Rosmini has treated, at great length, of the nature of persuasion, the difference between it and certainty, truth, and conviction, and the part which the will plays in it (Logic, $S 136 sq., 1099 sq.; New Essay, $S 1335 sq., 1044 sq.).

He treats also, at considerable length, of the nature of mental satisfaction (appagamento). We distinguish," he says, "satisfaction from persuasion, considering persuasion as an effect or state which remains in a man every time he adheres and assents to any truth, but which does not necessarily take away his curiosity to discover a further ground, whereas satisfaction is a more universal effect or state of the mind, causing it to search no further, and leaving it without the thought that there is anything further to search into. . . . Satisfaction may be absolute or relative" (Logic, § 1161). "Absolute satisfaction arises when these two extremes are realized : (1) That the mind shall have succeeded in knowing the ultimate grounds of things, so that no further research remains possible; (2) That it shall be conscious of having thus succeeded. If it did not recognize as ultimate grounds those which it has discovered, even though they really were such, it would still feel as if it ought to continue its search and therefore would not be satisfied” ($ 1162). Inasmuch as absolute ultimate grounds are inaccessible to man on account of the limitations of his nature, he must content himself with grounds that are ultimate with respect to these (see note to $ 2). “For satisfaction of mind, therefore, it is necessary, First, that a man consciously, and therefore reflectively, succeed in reaching the ultimate formal ground; Second, that being unable to find the last real ground, he make allowance for his impotence and resign himself to the necessity of the limit imposed on him by nature” (Logic, $ 1168). But as such satisfaction is only relative, it follows that this is the only form of mental satisfaction possible in this life.

* Metaph., i. ; cf. the commentaries of Schwegler and Bonitz. Kritik der reinen Vernunft, Einleitung. # Phænomenlogie des Geistes, throughout. § Phan. des Geistes, pp. 327, 599.




their consequences.

In endeavouring to discover these grounds, a The first man must set out from the intellectual condition put by in which he finds himself ($ 4). And the first sophy, and question he puts to himself takes this form : “I imagine I know many things, but what is my knowing itself?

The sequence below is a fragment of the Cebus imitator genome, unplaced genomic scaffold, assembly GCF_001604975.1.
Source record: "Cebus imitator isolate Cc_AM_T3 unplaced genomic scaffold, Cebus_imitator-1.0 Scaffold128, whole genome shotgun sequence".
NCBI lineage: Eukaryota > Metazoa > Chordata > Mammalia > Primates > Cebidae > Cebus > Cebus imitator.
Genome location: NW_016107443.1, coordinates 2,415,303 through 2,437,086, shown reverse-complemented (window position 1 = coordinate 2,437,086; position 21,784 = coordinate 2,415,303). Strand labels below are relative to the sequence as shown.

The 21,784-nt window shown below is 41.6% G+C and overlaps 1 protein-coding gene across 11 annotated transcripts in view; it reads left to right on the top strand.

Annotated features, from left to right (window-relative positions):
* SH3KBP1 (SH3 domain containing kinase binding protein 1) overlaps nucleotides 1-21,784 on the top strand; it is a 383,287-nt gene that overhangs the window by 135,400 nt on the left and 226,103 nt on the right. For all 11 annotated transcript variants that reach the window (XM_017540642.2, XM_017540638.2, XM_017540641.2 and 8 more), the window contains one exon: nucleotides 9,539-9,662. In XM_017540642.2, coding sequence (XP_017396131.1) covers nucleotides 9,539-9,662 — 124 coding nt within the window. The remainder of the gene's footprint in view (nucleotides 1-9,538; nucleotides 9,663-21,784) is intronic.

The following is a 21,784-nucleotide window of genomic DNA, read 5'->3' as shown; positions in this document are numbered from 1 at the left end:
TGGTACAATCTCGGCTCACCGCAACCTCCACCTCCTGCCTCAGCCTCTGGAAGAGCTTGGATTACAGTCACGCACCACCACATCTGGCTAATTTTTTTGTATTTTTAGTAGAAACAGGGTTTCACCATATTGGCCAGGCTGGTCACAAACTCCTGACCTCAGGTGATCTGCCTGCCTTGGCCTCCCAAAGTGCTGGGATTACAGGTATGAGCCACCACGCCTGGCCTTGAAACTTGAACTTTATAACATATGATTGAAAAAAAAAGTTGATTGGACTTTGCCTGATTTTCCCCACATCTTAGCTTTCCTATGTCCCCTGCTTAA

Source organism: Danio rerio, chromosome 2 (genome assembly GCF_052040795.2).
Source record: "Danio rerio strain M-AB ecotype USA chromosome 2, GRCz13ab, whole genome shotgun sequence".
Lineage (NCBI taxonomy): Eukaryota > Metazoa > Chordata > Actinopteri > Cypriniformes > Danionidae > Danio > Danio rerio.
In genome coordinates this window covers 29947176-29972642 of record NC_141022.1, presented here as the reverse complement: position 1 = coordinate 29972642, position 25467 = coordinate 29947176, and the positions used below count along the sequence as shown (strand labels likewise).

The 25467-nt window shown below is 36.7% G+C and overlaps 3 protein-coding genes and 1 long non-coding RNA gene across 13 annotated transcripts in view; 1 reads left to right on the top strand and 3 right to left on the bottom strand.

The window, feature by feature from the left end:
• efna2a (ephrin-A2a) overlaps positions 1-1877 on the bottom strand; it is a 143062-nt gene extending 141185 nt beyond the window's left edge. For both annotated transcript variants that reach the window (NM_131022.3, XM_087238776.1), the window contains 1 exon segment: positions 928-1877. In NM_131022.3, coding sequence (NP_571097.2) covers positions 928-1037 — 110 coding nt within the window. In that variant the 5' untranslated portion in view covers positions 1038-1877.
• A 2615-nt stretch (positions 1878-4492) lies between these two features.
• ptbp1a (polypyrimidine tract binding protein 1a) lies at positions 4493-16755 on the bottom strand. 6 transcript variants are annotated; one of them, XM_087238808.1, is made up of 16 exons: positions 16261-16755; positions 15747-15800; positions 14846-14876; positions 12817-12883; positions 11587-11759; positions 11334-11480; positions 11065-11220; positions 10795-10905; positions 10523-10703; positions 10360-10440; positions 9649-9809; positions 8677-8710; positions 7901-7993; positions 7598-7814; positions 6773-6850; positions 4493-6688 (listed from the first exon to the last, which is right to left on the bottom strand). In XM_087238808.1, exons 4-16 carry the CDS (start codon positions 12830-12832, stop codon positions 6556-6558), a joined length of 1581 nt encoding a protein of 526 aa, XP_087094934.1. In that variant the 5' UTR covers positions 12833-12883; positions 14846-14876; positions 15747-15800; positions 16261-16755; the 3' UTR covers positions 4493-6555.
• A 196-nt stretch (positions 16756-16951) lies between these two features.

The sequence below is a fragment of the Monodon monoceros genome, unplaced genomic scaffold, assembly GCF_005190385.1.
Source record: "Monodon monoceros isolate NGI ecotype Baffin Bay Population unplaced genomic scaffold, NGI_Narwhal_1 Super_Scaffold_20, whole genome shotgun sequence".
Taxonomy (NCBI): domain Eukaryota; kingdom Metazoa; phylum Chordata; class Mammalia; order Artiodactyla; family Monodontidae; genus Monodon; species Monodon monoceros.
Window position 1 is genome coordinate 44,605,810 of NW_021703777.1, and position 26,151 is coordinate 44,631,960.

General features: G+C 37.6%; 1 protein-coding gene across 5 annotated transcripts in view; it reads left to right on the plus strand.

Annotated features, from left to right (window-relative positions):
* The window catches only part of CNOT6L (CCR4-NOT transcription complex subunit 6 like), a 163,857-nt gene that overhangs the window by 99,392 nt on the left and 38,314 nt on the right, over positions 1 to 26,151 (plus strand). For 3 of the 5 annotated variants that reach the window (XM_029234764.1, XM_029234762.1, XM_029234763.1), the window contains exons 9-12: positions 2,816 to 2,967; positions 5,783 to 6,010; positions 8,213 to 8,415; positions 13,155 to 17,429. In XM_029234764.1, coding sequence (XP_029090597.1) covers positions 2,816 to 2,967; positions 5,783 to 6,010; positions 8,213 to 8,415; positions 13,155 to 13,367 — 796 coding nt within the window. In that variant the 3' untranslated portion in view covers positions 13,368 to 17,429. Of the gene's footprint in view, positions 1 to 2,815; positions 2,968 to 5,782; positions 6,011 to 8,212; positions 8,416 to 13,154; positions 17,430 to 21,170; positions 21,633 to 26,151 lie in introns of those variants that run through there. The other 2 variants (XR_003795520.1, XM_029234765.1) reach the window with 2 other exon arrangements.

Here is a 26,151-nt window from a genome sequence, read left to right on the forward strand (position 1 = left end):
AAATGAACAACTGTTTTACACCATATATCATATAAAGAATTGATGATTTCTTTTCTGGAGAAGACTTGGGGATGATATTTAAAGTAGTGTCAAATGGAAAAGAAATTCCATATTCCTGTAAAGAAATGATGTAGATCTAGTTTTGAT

? May I not be deceived ? Why may not all that I think I know be a delusion?"

These questions lead him to the discovery of Ideology and Logic, which, as having ideas for their object, are Sciences of Intuition.

Rosmini distinguishes between regressive philosophy, which, "by way of reflection, conducts the mind to find the principle from which the science of being is derived ; progressive philosophy, or Theosophy, which is that same science of being, derived from its principle; and mediate philosophy, which furnishes the conditions, formal (Logic) as well as material (Psychology), of the passage of the mind from regressive philosophy (Ideology) to progressive philosophy (Theosophy)(Theosophy, i. § 16). Schelling made the same distinction between regressive and progressive philosophy. This whole subject is treated at considerable length in the New Essay, vol. i. Preliminary, $$ 31-35.

The starting-point of the man who begins to philosophize is one of four starting-points which are frequently confounded, but which Rosmini distinguishes with care. These are—(1) man's starting-point when he first begins to develop ; (2) the starting-point of the human spirit; (3) the starting-point of the man who begins to philosophize ; and (4) the starting-point of philosophy as science, or of the system of human cognition. The first he considers to be external sensation ; the second, the notion of being ; the third, the point of mental growth which the man has reached ; and the fourth, " that luminous point from which all other cognitions derive their clearness of certainty and truth, viz., the idea of being” (New Essay, vol. i. Preliminary, $ 5; more at length vol. iii. SS 1468-1472). In regard to the third of these starting-points, which is the one that at present concerns us, he says, When a man begins to philosophize, he is already developed. . . . Now he cannot set out from any other point than that at which he is. To do anything else is impossible for him. Condillac and Bonnet, in their discourses, pretend to transport themselves to the first beginning of cognition and imagine a statue with one sense. But in doing so, no matter whether well or ill, they take an immense leap ; they seek to cross an abyss in trying to forget, all at once, the intellectual condition in which they are, in order to watch, as spectators of another nature, the effect of the first sensations which a man feels. The time for that is past for them, for ever past” (New Essay, vol. iii. § 1471).